Regulator must embrace simple SOA approach

29-Oct-2013

By Krystine Lumanta

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Australian financial advisers want ASIC to accept that simplistic statements of advice (SOA) are a way of better communicating with clients and do not constitute poor advice.

At the FPA Professionals Congress held earlier this month, a panel of FPA Best Advice Awards judges discussed the issues of documenting quality advice, particularly better ways to express and communicate information to clients.

Despite the SOA being a compliance document, it was no longer appropriate to provide complex SOAs to clients, therefore the use of basic language and simple charts was encouraged and should be employed by the wider advice industry, the panellists said.

During the session’s question and answer period, a delegate said he applauded the idea of simplicity and questioned how the industry could gain the corporate regulator’s support on the matter.

“But can we please engage the regulators on taking the same tack?” he said.

The comment was met with vocal support from the audience.

FPA general manager of policy and government relations Dante De Gori said the industry association acknowledged there was a need for ASIC to understand a more simplistic approach to SOAs.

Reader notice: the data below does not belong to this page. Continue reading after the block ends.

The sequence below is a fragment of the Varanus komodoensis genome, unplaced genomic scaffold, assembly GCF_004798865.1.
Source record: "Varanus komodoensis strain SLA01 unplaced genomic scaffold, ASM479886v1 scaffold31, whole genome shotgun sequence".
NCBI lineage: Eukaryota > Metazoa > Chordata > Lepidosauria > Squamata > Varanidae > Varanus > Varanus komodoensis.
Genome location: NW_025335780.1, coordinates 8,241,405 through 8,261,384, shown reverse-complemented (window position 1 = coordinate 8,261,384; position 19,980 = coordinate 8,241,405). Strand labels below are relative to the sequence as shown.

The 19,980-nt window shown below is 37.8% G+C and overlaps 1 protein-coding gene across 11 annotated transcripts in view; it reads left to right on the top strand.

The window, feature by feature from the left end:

“That’s one of our biggest challenges – convincing the regulators that simplicity doesn’t mean that the advice is inappropriate or isn’t right,” De Gori said.

Unified  Financial Services managing director and fellow panellist Michelle Tate-Lovery said the SOA was a collaborative process that occurred through the document itself.

“The plan is built with the client with very clear goals and there also needs to be discussion around the trade-offs, if any,” Tate-Lovery said.

“With the clarity of advice, it always helps making sure that after each strategic point, which can be complex in some cases, that there’s a simplification at the bottom of each strategy telling the client in very simple language what that means to them.”

Furthermore, the use of tables, charts, graphs, PowerPoint presentations, images from the Internet and whiteboards were other effective ways of ensuring the client understood the information in the SOA, she said.

“There’s no fancy software – we’ve used the whiteboard because you don’t need a fancy program for that, just neat handwriting,” she said.

“Our graphs come from Xplan, but that just came from the spreadsheet, which needs to be massaged, so spend the time to format it properly, colour-code it, change the entries and break up the income so that the client can see their specific income.

“For so long we’ve been taught that [the SOA] is a compliance document, but I really take the view that it can be an effective engagement tool.”

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